Work placement / study abroad

Students have the opportunity to undertake a one year professional placement in an Accounting, Law or Accounting and Law related role. The professional placement year gives students opportunities such as; applying and contextualising academic studies, developing professional skills and exploring new career opportunities.

Alternatively students can spend one year either working or studying, for example students have taken part in the ‘Study USA’ programme.

Professional recognition

Law Society of Northern Ireland (LSNI)

Recognised by the Law Society of Northern Ireland (LSNI) for the purpose of a Qualifying Law Degree.

Bar Standards Board

Accredited by the Bar Standards Board for the purpose of a Qualifying Law Degree.

Solicitors Regulation Authority (SRA)

The qualifying law degree is recognised by the Solicitors Regulation Authority (SRA) for the purposes of satisfying the academic stage of training.

Association of Chartered Certified Accountants (ACCA)

Accredited by the Association of Chartered Certified Accountants (ACCA) for the purpose of exemptions from some professional examinations.

Institute of Chartered Accountants in England and Wales (ICAEW)

Accredited by the Institute of Chartered Accountants England and Wales (ICAEW) for the purpose of exemption from some professional examinations.

Chartered Accountants Ireland

Accredited by Chartered Accountants Ireland for the purpose of exemption from some professional exams.


Applications to full-time undergraduate degrees at Ulster are made through UCAS.

Start dates

  • September 2022

Fees and funding

Scholarships, awards and prizes

  • Best Performing Student in Year 2 - ASM Chartered Accountants Award
  • Best Performing Student in Year 3 - EY Accounting and Law Award

Additional mandatory costs

Tuition fees and costs associated with accommodation, travel (including car parking charges), and normal living are a part of university life.

Where a course has additional mandatory expenses we make every effort to highlight them. These may include residential visits, field trips, materials (e.g. art, design, engineering) inoculations, security checks, computer equipment, uniforms, professional memberships etc.

We aim to provide students with the learning materials needed to support their studies. Our libraries are a valuable resource with an extensive collection of books and journals as well as first-class facilities and IT equipment. Computer suites and free wifi is also available on each of the campuses.

There will be some additional costs to being a student which cannot be itemised and these will be different for each student. You may choose to purchase your own textbooks and course materials or prefer your own computer and software. Printing and binding may also be required. There are additional fees for graduation ceremonies, examination resits and library fines. Additional costs vary from course to course.

Students choosing a period of paid work placement or study abroad as part of their course should be aware that there may be additional travel and living costs as well as tuition fees.

Please contact the course team for more information.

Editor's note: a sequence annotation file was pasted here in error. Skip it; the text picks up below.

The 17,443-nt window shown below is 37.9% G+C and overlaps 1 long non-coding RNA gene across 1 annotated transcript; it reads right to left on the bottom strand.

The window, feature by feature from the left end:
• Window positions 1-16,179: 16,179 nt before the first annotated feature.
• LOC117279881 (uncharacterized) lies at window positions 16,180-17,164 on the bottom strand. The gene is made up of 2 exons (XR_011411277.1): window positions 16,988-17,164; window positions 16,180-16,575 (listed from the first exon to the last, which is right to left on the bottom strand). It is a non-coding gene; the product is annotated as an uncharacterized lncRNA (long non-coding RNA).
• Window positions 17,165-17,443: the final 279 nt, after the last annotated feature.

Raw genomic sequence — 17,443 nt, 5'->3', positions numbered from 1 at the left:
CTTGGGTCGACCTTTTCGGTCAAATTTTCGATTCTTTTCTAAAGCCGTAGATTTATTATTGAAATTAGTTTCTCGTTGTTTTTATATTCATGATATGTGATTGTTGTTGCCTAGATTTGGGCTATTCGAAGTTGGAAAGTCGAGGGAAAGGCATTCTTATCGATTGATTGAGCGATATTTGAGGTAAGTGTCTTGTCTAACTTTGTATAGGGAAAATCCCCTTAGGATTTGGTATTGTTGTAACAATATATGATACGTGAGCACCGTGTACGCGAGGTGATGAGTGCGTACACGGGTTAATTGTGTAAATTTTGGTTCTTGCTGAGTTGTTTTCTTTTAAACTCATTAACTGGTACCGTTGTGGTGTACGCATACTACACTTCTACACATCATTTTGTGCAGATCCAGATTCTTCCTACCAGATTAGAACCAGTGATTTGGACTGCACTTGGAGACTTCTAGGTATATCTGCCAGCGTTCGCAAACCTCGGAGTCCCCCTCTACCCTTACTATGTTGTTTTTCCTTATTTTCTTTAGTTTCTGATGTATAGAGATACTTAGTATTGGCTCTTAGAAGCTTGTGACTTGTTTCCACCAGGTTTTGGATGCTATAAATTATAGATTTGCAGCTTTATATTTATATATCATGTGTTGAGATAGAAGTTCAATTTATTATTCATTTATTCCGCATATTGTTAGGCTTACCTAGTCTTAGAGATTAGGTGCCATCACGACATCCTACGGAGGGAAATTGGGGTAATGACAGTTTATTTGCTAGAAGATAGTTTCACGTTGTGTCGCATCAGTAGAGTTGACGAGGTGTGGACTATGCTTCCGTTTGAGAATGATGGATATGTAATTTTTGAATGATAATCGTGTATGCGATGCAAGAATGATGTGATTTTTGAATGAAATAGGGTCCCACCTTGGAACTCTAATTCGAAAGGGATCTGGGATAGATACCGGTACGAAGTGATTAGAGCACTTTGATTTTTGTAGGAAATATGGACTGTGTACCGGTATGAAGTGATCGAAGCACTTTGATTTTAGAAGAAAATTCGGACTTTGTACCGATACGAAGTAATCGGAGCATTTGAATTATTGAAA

Admissions contact regarding application process:

June Edgeworth

T: +44 (0)28 9036 6029


Course Director for advice regarding application process:

Dr Mark Mulgrew

T: +44 (0)28 9036 6720


For more information visit


  1. The University endeavours to deliver courses and programmes of study in accordance with the description set out in this prospectus. The University’s prospectus is produced at the earliest possible date in order to provide maximum assistance to individuals considering applying for a course of study offered by the University. The University makes every effort to ensure that the information contained in the prospectus is accurate but it is possible that some changes will occur between the date of printing and the start of the academic year to which it relates. Please note that the University’s website is the most up-to-date source of information regarding courses and facilities and we strongly recommend that you always visit the website before making any commitments.
  2. Although reasonable steps are taken to provide the programmes and services described, the University cannot guarantee the provision of any course or facility and the University may make variations to the contents or methods of delivery of courses, discontinue, merge or combine courses and introduce new courses if such action is reasonably considered to be necessary by the University. Such circumstances include (but are not limited to) industrial action, lack of demand, departure of key staff, changes in legislation or government policy including changes, if any, resulting from the UK departing the European Union, withdrawal or reduction of funding or other circumstances beyond the University’s reasonable control.
  3. If the University discontinues any courses, it will use its best endeavours to provide a suitable alternative course. In addition, courses may change during the course of study and in such circumstances the University will normally undertake a consultation process prior to any such changes being introduced and seek to ensure that no student is unreasonably prejudiced as a consequence of any such change.